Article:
To prepare students for the serious ethical dilemmas encountered in STEM (science, technology, engineering, and mathematics), higher education educators strive to influence students’ value development. Despite this goal, little is known about value development in undergraduate engineering education. Survey data from the 2008-2009 national administration of the revised College Student Experiences in STEM Questionnaire (CSESQ) was analyzed to examine the relationship between students’ engagement with faculty and peers and their perceived value development. Findings from the present study offer insight into (a) engineering students’ value development in college, and (b) the influence of relationships with peers and faculty members on such outcomes. Results from our analysis indicate that students who rate their relations with peers and faculty as positive, supportive, and welcoming also tend to report higher perceived gains in terms of value development. College classification and relationships with others such as faculty members were found to be statistically significant predictors of value development for undergraduate engineering students.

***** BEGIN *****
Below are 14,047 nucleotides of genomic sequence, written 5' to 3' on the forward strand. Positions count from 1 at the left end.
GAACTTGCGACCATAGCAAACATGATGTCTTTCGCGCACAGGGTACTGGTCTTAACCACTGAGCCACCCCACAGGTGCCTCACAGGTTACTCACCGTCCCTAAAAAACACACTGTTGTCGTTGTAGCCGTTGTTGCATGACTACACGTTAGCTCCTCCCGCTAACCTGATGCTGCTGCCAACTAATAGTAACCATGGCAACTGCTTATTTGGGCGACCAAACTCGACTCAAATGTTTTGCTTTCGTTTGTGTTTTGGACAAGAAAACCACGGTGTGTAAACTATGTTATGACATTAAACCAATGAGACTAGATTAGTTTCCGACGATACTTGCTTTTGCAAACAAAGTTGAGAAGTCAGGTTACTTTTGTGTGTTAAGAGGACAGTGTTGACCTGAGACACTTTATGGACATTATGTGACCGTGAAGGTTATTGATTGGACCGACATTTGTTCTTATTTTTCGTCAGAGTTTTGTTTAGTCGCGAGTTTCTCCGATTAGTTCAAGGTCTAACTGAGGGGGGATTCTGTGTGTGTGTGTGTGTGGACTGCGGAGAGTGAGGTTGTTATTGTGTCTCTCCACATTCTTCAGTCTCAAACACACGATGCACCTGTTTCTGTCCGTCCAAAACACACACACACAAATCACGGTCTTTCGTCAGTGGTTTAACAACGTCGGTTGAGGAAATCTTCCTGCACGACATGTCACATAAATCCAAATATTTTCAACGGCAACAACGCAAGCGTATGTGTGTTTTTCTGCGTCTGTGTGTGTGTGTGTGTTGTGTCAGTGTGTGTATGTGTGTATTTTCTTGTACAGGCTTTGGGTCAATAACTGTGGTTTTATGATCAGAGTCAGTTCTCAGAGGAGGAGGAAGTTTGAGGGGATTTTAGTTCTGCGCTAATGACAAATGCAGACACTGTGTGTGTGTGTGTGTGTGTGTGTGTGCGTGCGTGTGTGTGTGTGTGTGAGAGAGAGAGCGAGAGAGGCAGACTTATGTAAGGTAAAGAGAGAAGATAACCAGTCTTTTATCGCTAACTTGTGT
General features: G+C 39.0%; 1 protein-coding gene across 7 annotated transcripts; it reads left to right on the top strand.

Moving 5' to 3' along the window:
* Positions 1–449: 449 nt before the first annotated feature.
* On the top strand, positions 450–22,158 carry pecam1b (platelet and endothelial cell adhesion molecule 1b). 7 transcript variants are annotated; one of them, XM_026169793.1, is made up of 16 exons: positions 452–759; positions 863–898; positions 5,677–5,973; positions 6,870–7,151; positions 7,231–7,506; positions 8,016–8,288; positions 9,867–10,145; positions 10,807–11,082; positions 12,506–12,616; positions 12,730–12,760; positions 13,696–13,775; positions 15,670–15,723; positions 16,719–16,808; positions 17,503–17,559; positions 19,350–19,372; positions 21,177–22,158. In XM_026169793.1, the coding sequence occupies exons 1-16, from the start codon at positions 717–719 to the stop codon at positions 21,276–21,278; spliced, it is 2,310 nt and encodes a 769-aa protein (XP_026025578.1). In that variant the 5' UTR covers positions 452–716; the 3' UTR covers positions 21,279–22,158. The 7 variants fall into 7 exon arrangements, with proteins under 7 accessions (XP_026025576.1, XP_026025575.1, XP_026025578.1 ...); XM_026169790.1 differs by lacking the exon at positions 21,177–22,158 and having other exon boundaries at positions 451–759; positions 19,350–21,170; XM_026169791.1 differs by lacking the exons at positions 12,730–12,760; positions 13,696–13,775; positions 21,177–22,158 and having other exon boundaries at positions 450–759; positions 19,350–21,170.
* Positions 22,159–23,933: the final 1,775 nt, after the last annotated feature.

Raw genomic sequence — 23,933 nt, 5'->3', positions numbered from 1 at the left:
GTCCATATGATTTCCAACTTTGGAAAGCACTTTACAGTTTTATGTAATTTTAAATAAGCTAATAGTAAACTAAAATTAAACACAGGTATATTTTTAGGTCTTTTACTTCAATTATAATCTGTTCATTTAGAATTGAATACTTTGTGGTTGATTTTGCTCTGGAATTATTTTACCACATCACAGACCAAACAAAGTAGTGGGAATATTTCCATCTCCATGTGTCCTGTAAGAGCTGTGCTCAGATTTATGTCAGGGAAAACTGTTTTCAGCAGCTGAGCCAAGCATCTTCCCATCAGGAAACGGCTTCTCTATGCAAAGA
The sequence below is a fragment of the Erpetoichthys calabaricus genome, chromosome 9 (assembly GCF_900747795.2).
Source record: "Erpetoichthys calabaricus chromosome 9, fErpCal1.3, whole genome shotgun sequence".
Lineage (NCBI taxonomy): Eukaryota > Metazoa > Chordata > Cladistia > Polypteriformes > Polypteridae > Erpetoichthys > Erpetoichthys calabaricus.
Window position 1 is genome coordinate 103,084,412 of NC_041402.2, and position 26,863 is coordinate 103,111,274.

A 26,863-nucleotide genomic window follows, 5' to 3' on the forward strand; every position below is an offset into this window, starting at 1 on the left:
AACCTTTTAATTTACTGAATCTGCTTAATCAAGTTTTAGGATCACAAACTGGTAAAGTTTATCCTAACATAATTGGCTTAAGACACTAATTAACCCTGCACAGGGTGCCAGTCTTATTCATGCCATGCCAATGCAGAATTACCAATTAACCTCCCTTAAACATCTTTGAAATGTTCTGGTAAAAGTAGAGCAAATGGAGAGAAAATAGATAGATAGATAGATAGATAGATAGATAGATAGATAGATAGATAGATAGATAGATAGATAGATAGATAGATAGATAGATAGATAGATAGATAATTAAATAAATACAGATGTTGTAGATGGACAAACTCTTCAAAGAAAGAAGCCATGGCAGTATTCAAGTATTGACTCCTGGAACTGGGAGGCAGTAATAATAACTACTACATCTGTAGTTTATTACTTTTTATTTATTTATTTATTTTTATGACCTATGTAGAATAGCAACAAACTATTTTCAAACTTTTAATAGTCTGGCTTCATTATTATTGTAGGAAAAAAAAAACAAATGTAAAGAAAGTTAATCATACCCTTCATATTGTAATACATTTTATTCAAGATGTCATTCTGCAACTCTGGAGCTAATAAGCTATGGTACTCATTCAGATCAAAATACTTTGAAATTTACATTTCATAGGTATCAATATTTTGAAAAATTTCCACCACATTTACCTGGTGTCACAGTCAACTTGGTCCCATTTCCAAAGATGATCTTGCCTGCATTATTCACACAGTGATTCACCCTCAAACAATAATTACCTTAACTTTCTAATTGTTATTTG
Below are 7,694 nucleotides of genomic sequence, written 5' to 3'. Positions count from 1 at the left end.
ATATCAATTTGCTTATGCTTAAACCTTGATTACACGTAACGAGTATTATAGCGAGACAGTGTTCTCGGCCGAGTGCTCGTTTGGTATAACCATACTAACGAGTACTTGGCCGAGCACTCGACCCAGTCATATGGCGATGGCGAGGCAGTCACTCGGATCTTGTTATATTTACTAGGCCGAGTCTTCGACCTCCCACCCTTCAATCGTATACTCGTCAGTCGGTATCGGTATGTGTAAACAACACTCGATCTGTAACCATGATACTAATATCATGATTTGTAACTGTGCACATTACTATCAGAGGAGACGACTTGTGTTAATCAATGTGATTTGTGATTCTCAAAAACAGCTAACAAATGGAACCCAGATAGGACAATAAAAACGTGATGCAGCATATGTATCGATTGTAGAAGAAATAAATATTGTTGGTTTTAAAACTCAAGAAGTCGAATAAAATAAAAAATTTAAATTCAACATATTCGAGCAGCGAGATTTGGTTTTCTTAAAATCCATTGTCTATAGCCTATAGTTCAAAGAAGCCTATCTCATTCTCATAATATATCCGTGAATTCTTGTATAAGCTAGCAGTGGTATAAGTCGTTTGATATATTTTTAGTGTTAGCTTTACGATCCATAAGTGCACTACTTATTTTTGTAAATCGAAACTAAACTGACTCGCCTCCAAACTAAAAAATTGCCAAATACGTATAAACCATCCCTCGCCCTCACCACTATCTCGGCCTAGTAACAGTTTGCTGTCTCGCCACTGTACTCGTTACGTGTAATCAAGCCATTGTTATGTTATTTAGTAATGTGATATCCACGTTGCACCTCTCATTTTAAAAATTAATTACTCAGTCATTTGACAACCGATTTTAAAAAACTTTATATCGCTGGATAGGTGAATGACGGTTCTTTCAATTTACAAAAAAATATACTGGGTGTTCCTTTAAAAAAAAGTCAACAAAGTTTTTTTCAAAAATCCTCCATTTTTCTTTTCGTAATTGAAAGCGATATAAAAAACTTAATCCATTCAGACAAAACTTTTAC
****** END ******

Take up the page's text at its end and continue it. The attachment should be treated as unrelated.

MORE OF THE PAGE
American Society for Engineering Education, 2013 ASEE North Central Section Conference
Required Publisher’s Statement
Long, L., L., III, Williams, M. S., & Strayhorn, T. L. (2013). How relationships with faculty and peers affect value development in undergraduate engineering education: A national survey analysis. Proceedings from 2013 ASEE North Central Section Conference, Columbus, OH.
Scholarly Commons Citation
Long, L., Williams, M. S., & Strayhorn, T. L. (2013). How Relationships with Faculty and Peers Affect Value Development in Undergraduate Engineering Education: A National Survey Analysis. , (). Retrieved from https://commons.erau.edu/publication/298